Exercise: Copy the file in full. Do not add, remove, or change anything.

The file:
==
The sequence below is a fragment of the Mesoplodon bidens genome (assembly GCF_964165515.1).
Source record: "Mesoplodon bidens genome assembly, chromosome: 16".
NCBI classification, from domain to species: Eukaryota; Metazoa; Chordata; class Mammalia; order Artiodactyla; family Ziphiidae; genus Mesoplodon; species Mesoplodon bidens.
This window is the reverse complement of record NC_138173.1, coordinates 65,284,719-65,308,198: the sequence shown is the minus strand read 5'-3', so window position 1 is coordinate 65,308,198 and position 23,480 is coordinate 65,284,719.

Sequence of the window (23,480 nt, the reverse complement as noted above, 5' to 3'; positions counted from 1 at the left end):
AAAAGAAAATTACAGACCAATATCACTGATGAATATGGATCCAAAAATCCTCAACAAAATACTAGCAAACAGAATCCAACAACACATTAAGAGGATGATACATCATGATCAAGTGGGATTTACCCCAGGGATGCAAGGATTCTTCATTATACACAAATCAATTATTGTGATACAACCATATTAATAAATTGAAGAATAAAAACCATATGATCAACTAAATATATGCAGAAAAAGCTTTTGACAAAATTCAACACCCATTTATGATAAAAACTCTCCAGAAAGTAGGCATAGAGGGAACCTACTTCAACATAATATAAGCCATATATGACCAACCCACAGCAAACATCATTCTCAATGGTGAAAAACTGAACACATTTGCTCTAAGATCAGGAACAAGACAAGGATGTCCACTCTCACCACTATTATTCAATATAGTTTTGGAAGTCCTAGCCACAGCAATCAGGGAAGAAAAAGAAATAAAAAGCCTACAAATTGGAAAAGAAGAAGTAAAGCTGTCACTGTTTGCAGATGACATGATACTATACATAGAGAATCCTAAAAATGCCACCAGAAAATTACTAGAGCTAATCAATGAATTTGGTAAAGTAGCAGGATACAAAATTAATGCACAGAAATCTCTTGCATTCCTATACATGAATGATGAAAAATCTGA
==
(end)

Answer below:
The sequence below is a fragment of the Mesoplodon bidens genome (assembly GCF_964165515.1).
Source record: "Mesoplodon bidens genome assembly, chromosome: 16".
NCBI classification, from domain to species: Eukaryota; Metazoa; Chordata; class Mammalia; order Artiodactyla; family Ziphiidae; genus Mesoplodon; species Mesoplodon bidens.
This window is the reverse complement of record NC_138173.1, coordinates 65,284,719-65,308,198: the sequence shown is the minus strand read 5'-3', so window position 1 is coordinate 65,308,198 and position 23,480 is coordinate 65,284,719.

Sequence of the window (23,480 nt, the reverse complement as noted above, 5' to 3'; positions counted from 1 at the left end):
AAAAGAAAATTACAGACCAATATCACTGATGAATATGGATCCAAAAATCCTCAACAAAATACTAGCAAACAGAATCCAACAACACATTAAGAGGATGATACATCATGATCAAGTGGGATTTACCCCAGGGATGCAAGGATTCTTCATTATACACAAATCAATTATTGTGATACAACCATATTAATAAATTGAAGAATAAAAACCATATGATCAACTAAATATATGCAGAAAAAGCTTTTGACAAAATTCAACACCCATTTATGATAAAAACTCTCCAGAAAGTAGGCATAGAGGGAACCTACTTCAACATAATATAAGCCATATATGACCAACCCACAGCAAACATCATTCTCAATGGTGAAAAACTGAACACATTTGCTCTAAGATCAGGAACAAGACAAGGATGTCCACTCTCACCACTATTATTCAATATAGTTTTGGAAGTCCTAGCCACAGCAATCAGGGAAGAAAAAGAAATAAAAAGCCTACAAATTGGAAAAGAAGAAGTAAAGCTGTCACTGTTTGCAGATGACATGATACTATACATAGAGAATCCTAAAAATGCCACCAGAAAATTACTAGAGCTAATCAATGAATTTGGTAAAGTAGCAGGATACAAAATTAATGCACAGAAATCTCTTGCATTCCTATACATGAATGATGAAAAATCTGA